International public health work builds peace and is one of the most constructive means by which our past, present, and future public health students can pursue a life of fulfillment and service. Please do not allow that outlet of common good to be closed to them because of political and/or security interests that ignore the type of unintended negative public health impacts we are witnessing in Pakistan.

Sincerely,

Pierre M. Buekens, M.D., M.P.H., Ph.D.
Dean, Tulane University School of Public Health and Tropical Medicine*

James W. Curran, M.D., M.P.H.
Dean, Rollins School of Public Health, Emory University*

John R. Finnegan Jr., Ph.D.
Professor and Dean, University of Minnesota School of Public Health*
Chair of the Board, Association of Schools of Public Health*

Julio Frenk, M.D., M.P.H., Ph.D.
Dean and T&G Angelopoulos Professor of Public Health and International Development
Harvard School of Public Health*

Linda P. Fried, M.D., M.P.H.
Dean, Mailman School of Public Health, Columbia University*

Howard Frumkin, M.D., Dr.P.H.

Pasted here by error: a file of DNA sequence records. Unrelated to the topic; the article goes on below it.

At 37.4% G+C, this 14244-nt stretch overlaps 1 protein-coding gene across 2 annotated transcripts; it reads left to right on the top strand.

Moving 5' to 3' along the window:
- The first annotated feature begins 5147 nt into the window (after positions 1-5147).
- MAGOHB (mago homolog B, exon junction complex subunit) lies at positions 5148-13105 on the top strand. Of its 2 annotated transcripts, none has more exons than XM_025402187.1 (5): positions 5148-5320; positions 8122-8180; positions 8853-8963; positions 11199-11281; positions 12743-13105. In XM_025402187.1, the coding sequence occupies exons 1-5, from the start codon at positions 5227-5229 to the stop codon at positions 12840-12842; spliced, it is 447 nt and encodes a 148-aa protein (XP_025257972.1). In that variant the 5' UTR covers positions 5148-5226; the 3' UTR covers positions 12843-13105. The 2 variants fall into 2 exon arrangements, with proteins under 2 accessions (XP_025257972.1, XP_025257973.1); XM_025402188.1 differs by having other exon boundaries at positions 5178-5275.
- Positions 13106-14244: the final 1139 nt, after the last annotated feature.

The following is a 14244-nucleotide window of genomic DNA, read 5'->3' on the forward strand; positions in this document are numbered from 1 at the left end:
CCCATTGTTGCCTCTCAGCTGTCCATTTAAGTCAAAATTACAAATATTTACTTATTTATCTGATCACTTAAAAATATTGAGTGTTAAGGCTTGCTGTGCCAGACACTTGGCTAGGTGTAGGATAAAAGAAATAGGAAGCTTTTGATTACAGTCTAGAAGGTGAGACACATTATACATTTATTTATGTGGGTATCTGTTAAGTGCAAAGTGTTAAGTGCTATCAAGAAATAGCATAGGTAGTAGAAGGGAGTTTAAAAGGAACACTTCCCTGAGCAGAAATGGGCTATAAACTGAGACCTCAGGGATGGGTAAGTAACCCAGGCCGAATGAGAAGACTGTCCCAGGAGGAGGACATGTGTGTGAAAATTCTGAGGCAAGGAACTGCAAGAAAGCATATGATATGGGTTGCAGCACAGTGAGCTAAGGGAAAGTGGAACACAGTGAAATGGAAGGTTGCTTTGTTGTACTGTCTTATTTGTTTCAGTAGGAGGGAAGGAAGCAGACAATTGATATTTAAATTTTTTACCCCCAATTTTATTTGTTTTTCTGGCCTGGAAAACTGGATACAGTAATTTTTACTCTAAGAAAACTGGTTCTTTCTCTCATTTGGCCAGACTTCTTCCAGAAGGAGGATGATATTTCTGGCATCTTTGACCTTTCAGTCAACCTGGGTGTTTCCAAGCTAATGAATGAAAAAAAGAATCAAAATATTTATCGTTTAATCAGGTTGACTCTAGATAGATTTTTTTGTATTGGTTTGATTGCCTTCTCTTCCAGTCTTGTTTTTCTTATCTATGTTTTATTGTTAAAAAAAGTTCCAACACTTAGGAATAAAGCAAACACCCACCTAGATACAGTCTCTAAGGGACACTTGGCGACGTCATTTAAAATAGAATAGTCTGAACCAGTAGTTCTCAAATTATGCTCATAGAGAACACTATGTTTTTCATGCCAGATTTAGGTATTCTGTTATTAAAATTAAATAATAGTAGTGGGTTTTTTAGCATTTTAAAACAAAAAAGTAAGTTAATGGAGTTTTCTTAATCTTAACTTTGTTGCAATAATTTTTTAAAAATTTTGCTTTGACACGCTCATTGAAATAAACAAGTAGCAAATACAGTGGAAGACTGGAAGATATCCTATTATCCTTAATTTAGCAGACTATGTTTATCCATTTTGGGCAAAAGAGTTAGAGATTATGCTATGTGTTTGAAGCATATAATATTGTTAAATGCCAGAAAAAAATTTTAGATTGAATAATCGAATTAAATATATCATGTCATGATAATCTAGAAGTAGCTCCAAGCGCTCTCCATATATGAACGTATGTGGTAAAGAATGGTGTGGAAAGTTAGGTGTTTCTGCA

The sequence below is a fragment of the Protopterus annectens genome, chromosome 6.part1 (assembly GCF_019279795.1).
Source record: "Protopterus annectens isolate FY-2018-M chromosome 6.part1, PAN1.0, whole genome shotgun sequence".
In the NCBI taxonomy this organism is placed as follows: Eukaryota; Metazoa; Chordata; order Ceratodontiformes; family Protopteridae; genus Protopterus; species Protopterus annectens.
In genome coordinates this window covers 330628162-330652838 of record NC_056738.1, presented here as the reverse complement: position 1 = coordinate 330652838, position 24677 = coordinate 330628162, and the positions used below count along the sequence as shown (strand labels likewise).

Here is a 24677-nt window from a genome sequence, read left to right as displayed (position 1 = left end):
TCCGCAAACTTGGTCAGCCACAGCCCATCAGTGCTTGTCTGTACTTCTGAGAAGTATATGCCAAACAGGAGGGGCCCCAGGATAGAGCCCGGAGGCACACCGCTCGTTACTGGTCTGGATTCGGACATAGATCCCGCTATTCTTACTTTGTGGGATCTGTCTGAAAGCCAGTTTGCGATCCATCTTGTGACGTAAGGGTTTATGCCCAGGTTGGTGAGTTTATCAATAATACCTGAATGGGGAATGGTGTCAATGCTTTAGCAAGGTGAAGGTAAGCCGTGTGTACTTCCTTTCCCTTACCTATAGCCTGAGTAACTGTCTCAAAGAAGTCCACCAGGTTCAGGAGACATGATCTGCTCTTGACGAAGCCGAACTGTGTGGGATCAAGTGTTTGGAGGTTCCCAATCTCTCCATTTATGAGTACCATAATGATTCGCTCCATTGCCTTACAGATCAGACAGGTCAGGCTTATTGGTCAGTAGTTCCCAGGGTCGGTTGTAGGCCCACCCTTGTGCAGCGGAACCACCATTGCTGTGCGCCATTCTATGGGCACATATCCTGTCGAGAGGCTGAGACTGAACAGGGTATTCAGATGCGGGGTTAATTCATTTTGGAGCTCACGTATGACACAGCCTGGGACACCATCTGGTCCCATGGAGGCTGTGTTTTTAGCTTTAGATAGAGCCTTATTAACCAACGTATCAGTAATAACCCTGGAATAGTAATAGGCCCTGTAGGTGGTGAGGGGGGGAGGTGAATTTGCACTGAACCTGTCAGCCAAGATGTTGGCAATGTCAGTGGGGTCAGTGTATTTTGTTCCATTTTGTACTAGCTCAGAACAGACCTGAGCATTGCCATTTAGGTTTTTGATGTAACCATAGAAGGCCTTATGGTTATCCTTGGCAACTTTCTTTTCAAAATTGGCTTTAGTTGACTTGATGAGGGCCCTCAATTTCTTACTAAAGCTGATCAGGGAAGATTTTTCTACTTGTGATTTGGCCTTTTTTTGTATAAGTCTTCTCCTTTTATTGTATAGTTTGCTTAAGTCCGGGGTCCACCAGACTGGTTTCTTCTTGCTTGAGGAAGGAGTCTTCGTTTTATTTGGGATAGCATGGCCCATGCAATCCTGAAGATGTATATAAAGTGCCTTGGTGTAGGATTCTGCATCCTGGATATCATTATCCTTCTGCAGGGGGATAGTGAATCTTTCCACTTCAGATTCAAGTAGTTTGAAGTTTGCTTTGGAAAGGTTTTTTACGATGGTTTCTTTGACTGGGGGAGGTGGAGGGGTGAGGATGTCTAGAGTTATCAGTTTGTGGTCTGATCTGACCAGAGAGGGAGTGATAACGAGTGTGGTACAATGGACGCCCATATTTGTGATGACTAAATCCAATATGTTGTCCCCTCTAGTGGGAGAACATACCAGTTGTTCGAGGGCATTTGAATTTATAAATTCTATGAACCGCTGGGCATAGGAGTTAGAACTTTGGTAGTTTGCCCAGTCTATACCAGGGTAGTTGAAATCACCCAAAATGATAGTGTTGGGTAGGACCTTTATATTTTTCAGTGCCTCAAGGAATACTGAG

Dean, School of Public Health, University of Washington*

Lynn R. Goldman, M.D., M.P.H.
Professor and Dean, School of Public Health and Health Services, George Washington University*

Jody Heymann, M.D., M.P.P., Ph.D.
Dean, UCLA Fielding School of Public Health*

Michael J. Klag, M.D., M.P.H.
Dean, Johns Hopkins Bloomberg School of Public Health*

Martin Philbert, Ph.D.
Dean, School of Public Health, University of Michigan*

Barbara K. Rimer, Dr.P.H.
Dean and Alumni Distinguished Professor
UNC Gillings School of Global Public Health*

Stephen M. Shortell, Ph.D.
Dean, School of Public Health, University of California Berkeley*

*Institutional affiliation is provided for identification only.

cc:
Regina M. Benjamin, United States Surgeon General